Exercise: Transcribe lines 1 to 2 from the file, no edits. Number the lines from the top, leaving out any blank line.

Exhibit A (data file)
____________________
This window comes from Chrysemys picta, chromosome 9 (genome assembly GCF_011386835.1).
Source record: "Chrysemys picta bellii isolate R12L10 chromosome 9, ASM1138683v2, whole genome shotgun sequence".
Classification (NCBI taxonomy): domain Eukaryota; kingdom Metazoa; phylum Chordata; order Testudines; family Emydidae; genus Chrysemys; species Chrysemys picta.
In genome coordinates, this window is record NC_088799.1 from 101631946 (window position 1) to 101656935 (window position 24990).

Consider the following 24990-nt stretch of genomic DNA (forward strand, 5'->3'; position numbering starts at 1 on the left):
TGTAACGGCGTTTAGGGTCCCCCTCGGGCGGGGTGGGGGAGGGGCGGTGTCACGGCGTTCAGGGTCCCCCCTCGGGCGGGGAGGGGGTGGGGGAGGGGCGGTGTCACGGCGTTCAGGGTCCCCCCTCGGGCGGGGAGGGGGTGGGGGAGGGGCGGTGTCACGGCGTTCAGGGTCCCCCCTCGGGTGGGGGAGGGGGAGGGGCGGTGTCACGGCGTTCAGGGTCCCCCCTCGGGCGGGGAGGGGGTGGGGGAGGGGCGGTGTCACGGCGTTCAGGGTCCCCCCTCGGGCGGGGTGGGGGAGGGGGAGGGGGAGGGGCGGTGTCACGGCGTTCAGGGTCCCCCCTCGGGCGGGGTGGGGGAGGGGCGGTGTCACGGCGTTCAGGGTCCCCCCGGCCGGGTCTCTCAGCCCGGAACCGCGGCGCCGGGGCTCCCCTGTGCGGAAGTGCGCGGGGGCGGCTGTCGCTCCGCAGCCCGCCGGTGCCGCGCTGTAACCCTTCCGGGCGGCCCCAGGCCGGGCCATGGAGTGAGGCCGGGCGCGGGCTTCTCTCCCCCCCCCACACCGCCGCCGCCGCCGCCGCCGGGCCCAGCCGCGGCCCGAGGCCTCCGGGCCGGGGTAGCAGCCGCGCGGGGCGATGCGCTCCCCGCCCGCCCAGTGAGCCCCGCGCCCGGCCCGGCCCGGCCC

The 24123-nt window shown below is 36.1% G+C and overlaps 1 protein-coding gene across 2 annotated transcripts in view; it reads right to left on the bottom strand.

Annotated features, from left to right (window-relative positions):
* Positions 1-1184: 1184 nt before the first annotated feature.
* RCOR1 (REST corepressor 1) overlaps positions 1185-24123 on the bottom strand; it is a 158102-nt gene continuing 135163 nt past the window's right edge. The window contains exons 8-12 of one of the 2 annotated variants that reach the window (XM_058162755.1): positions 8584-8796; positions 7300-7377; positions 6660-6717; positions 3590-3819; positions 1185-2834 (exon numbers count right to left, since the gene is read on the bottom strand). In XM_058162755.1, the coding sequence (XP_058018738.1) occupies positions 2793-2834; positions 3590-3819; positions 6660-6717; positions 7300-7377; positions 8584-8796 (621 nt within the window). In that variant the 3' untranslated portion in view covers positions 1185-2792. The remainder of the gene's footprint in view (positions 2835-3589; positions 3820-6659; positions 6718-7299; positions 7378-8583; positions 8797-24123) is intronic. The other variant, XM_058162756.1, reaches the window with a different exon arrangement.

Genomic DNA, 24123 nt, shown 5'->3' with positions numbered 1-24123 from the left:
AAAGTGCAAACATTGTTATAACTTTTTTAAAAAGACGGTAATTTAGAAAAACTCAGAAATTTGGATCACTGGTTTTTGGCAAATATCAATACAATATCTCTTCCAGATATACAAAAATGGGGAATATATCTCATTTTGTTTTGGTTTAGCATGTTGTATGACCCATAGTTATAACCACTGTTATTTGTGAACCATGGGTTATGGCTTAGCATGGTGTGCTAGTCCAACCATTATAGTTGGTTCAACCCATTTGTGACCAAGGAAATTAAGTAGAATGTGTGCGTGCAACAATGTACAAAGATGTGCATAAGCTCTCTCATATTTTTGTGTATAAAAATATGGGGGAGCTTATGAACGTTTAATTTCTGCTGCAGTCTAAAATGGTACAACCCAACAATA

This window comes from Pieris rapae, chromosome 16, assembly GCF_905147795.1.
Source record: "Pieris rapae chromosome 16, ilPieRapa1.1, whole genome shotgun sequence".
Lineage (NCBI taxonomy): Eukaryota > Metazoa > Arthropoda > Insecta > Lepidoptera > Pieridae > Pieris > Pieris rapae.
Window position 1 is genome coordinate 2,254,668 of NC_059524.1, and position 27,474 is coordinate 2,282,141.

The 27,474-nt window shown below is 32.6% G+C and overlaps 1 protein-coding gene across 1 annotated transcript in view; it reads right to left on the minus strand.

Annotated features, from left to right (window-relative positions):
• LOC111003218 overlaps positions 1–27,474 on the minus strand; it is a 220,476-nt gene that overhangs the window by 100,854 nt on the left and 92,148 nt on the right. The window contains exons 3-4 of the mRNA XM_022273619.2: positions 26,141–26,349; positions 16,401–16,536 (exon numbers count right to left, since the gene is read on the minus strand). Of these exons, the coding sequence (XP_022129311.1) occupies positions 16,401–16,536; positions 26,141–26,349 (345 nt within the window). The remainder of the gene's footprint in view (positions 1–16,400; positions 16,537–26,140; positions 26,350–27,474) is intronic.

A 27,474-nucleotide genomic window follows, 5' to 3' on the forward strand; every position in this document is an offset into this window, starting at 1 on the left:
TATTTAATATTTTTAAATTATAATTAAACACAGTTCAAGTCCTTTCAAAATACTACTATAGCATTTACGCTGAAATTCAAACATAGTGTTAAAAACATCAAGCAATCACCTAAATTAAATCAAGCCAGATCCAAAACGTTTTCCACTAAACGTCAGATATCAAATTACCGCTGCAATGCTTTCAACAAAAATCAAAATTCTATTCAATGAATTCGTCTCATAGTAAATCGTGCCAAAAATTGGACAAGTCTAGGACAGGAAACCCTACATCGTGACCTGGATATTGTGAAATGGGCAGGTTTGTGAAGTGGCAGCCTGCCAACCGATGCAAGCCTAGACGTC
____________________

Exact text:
This window comes from Chrysemys picta, chromosome 9 (genome assembly GCF_011386835.1).
Source record: "Chrysemys picta bellii isolate R12L10 chromosome 9, ASM1138683v2, whole genome shotgun sequence".